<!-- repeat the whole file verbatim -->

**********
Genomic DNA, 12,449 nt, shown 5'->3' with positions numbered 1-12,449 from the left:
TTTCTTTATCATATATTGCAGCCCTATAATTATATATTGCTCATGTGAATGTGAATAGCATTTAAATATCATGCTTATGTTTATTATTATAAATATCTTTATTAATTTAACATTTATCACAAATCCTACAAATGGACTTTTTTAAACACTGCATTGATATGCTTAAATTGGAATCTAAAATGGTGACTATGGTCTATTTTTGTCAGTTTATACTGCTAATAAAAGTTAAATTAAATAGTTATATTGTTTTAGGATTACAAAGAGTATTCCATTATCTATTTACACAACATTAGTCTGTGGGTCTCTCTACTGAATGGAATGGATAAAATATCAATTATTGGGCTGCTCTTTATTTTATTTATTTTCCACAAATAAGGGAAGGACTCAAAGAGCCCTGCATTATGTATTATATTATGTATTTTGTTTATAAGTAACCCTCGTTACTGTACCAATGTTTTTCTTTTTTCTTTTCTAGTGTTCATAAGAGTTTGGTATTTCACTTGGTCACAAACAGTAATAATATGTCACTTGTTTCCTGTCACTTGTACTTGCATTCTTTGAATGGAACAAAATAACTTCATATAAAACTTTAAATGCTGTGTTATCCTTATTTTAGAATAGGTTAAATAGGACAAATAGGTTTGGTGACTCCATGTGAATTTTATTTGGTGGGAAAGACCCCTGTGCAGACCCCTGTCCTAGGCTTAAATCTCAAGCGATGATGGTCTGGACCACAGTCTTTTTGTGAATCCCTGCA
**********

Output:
Genomic DNA, 12,449 nt, shown 5'->3' with positions numbered 1-12,449 from the left:
TTTCTTTATCATATATTGCAGCCCTATAATTATATATTGCTCATGTGAATGTGAATAGCATTTAAATATCATGCTTATGTTTATTATTATAAATATCTTTATTAATTTAACATTTATCACAAATCCTACAAATGGACTTTTTTAAACACTGCATTGATATGCTTAAATTGGAATCTAAAATGGTGACTATGGTCTATTTTTGTCAGTTTATACTGCTAATAAAAGTTAAATTAAATAGTTATATTGTTTTAGGATTACAAAGAGTATTCCATTATCTATTTACACAACATTAGTCTGTGGGTCTCTCTACTGAATGGAATGGATAAAATATCAATTATTGGGCTGCTCTTTATTTTATTTATTTTCCACAAATAAGGGAAGGACTCAAAGAGCCCTGCATTATGTATTATATTATGTATTTTGTTTATAAGTAACCCTCGTTACTGTACCAATGTTTTTCTTTTTTCTTTTCTAGTGTTCATAAGAGTTTGGTATTTCACTTGGTCACAAACAGTAATAATATGTCACTTGTTTCCTGTCACTTGTACTTGCATTCTTTGAATGGAACAAAATAACTTCATATAAAACTTTAAATGCTGTGTTATCCTTATTTTAGAATAGGTTAAATAGGACAAATAGGTTTGGTGACTCCATGTGAATTTTATTTGGTGGGAAAGACCCCTGTGCAGACCCCTGTCCTAGGCTTAAATCTCAAGCGATGATGGTCTGGACCACAGTCTTTTTGTGAATCCCTGCA